The Springboks' breakdown performance will determine whether or not they realise their bonus-point ambitions, reports JON CARDINELLI in Johannesburg.
The Boks have improved since Heyneke Meyer took charge in early 2012. One of Meyer's primary aims at the start of this season was to address the shortcomings at the rucks and collisions and to close the gap between the Boks and All Blacks.
Bok forwards coach Johann van Graan told SARugbymag.co.za after the first Test against Italy that the team was not yet at the point where they could match the All Blacks at the breakdown. Three months on, it's clear the Boks have caught up.
While there have been examples of where the Boks have got it wrong, namely the performances against Scotland in Nelspruit and against Argentina in Mendoza, the side has largely improved and is well placed to tackle the trend-setting All Blacks in this area.
Indeed, it's at the breakdown where the Boks will need to dominate if they are to have any chance of recording a bonus-point victory and winning the Castle Rugby Championship.
Van Graan is clearly more confident about the Boks' prospects than he was several months ago. On Tuesday, the Bok forwards coach explained where the team has improved.
'Defensively, we managed to win eight breakdown turnovers against the All Blacks at Eden Park, which is a huge plus,' he said. 'If you look at last weekend [when the Boks played the Wallabies at Newlands], when guys like Gurthrö Steenkamp and Jean de Villiers are turning over ball, that's where you want to be. We've made a change in mentality in that all 23 players must be able to make the right decision at the breakdown.'
In 2013, the Boks have scored a large percentage of their tries from turnover ball. No doubt the recent performances and the comments made by Van Graan indicate that they will back themselves on the counter-attack at Ellis Park.
But, as head coach Heyneke Meyer said on Monday, the Boks will need to take the initiative in Saturday's Test if they hope to secure the vital bonus point. Again, it comes down to a winning performance at the breakdown.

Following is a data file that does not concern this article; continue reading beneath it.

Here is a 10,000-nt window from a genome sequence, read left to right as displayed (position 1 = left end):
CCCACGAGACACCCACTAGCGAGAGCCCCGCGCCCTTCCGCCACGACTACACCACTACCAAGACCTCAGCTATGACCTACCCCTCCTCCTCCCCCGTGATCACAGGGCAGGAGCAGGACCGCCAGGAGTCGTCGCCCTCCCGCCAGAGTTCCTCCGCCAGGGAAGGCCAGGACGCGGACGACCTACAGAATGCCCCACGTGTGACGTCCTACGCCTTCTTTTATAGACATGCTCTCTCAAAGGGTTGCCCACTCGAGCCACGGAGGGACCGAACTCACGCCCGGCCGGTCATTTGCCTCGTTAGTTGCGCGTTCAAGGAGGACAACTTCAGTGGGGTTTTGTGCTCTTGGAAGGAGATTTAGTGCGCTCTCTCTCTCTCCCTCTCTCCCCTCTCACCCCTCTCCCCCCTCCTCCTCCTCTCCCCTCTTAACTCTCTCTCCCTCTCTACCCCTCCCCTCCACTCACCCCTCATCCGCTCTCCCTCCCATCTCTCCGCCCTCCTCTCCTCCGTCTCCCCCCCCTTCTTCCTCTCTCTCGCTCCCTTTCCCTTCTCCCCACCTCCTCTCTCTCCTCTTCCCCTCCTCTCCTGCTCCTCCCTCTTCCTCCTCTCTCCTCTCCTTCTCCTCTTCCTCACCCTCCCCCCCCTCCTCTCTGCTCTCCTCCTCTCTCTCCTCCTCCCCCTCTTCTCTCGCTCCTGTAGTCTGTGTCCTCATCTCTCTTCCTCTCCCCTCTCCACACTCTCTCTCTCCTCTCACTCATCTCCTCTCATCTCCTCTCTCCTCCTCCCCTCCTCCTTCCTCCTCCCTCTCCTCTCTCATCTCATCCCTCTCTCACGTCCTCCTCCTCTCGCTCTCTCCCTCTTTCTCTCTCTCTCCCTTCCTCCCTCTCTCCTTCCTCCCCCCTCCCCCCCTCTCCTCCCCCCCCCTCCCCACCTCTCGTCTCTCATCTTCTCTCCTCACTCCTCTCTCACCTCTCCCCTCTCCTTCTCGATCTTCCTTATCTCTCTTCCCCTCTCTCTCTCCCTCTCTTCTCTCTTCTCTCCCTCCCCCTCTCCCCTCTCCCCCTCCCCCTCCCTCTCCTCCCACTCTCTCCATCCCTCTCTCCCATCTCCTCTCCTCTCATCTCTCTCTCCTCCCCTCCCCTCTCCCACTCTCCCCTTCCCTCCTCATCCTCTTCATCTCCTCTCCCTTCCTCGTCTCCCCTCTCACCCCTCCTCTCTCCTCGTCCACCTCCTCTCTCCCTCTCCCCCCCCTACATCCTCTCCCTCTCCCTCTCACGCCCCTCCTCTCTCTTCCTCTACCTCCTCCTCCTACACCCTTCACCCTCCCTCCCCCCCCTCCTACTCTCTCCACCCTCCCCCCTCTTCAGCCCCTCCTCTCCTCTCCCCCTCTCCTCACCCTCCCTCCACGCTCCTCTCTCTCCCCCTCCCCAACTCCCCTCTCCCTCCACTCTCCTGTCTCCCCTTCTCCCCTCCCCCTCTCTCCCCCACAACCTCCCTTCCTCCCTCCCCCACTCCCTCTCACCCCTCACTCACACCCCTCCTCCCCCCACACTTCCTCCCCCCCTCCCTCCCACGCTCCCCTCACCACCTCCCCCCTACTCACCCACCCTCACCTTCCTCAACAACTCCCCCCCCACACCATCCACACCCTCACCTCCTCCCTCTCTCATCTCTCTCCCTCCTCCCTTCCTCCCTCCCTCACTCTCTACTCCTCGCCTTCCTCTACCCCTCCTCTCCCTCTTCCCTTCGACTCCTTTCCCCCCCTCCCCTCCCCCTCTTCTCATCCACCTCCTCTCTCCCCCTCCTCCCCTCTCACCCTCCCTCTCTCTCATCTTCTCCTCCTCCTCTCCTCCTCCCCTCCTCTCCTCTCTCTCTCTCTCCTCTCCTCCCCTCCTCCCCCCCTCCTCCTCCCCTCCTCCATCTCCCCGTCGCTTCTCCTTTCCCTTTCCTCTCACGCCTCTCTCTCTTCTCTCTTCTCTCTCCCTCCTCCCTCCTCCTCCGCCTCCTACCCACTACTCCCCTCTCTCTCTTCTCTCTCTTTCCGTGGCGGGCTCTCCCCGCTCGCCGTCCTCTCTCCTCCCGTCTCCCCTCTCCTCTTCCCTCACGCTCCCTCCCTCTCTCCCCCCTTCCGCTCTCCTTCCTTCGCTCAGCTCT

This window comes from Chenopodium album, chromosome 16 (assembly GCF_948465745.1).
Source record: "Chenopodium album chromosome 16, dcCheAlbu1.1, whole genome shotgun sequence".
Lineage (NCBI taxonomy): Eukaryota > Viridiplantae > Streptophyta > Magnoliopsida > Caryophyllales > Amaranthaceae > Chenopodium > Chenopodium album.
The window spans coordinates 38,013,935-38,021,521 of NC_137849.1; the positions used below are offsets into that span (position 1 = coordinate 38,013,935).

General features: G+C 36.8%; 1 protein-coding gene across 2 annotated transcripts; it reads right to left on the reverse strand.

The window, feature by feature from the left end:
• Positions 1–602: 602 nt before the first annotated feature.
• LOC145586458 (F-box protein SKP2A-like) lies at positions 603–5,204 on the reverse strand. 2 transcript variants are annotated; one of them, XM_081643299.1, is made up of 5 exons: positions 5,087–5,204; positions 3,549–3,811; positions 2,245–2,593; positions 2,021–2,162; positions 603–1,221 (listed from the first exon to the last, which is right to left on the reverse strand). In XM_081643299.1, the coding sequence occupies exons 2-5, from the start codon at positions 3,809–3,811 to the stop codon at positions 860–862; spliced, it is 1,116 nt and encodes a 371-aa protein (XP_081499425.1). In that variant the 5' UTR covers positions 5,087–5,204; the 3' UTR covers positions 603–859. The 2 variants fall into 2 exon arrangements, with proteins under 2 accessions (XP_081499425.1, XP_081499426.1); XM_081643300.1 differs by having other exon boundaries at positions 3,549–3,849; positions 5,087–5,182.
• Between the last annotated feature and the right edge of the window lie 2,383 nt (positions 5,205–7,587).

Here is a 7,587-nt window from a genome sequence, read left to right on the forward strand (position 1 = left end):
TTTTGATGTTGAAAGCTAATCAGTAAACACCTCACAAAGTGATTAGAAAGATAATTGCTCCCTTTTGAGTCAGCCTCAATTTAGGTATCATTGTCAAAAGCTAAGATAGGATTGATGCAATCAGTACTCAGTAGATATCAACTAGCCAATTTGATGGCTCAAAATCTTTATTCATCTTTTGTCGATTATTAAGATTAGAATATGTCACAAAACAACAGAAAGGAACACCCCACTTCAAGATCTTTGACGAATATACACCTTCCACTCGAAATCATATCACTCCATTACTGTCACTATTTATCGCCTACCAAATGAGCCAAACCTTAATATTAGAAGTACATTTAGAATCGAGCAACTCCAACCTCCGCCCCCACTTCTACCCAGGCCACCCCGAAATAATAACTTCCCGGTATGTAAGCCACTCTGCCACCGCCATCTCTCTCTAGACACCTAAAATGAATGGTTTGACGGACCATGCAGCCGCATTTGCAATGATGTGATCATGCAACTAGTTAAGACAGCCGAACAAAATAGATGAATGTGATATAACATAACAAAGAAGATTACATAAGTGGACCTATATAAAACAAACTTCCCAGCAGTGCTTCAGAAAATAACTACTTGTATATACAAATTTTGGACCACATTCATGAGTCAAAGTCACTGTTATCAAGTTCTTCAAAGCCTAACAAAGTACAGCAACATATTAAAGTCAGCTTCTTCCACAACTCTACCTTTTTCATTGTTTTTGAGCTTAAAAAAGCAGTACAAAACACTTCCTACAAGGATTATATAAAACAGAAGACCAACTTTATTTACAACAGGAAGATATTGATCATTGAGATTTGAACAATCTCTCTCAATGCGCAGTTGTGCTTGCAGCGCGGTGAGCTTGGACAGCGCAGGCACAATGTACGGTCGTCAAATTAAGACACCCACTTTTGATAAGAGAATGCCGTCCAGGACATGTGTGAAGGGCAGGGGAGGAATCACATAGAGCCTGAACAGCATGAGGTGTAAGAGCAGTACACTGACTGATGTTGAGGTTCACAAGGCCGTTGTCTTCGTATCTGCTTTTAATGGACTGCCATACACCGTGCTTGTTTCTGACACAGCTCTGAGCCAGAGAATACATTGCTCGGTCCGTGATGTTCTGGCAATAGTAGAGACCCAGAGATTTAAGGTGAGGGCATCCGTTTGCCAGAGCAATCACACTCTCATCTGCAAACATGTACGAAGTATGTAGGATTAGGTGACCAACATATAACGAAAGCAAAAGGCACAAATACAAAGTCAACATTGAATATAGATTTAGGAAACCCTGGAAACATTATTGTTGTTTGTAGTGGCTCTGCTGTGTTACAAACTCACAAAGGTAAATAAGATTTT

On attack, the Boks will need to be accurate and prevent the likes of Richie McCaw from slowing the recycling of possession. Quick ball will be key if the Boks want to fracture the All Blacks defence and score tries.
'We had 100 breakdowns on our own ball last weekend and we managed to win 96 of those,' said Van Graan. 'It's not perfect, but it's pretty good.
'We want to get to 100%. When you play the All Blacks, you look at their players: Richie McCaw, Liam Messam, Sam Cane, and even a guy like Brodie Retallick is a massive nuisance at the breakdown. Tony Woodcock, Conrad Smith, Ma'a Nonu, they're all very good.
'Then there is Julian Savea with the counter-ruck in the wider channels. So we've planned well, we've still got two training sessions left and we realise the All Blacks will pose a massive threat at the breakdown.'
The Boks will look to play the game at a high tempo and take every opportunity on offer. However, Van Graan was keen to clarify that they will still need to build momentum up front before unleashing their talented backs.
The Boks need four tries this Saturday to win the Championship, but that doesn't mean they should neglect the basic principles of Test rugby. You just don't win big Tests without first winning the forward battles.
'You can't just get to four, you have to start with one,' said Van Graan in response to the talk of tries. 'There are a number of things you have to adapt to, such as the referee, the conditions on the day and, of course, what the opposition will look to do.
'It's about varying our play and finding a weakness in the All Blacks' defence, even if they don't have many. The All Blacks are very good tactically, they play a smart territorial game. It's the same for us; we will try to get into the right positions and then look to take our opportunities.'
McCaw is set to start in this do-or-die fixture, although it will mark his first game back since injuring his knee four weeks ago. The veteran openside is unlikely to play 80 minutes, and this means that Sam Cane could well have another crack at the Boks.
On Tuesday, Cane acknowledged the Boks' progress and admitted the All Blacks are looking forward to testing themselves at the breakdown.
'They've got a good balance,' Cane said in reference to the Boks' forward line-up. 'Willem Alberts is the ball-carrier, Duane Vermeulen mixes it up and Francois Louw is a threat on the ground.
'If you add Bismarck to the equation, who is also pretty handy at the breakdown, you have a strong unit. We can't let them get dominance in that area on Saturday.'
Photo: Ashley Vlotman/Gallo Images
Marx is Boks’ new Bismarck
Springbok hooker Malcolm Marx is on the cover of the new SA Rugby magazine.
A wing and a prayer
Courtnall Skosan completed a remarkable journey to Springbok honours when he started all three Tests against France in June, writes CRAIG LEWIS.
Restoring the Bok brand
The off-field culture taking shape at the Springboks has been central to their reversal in fortunes at the start of this season, writes CRAIG LEWIS.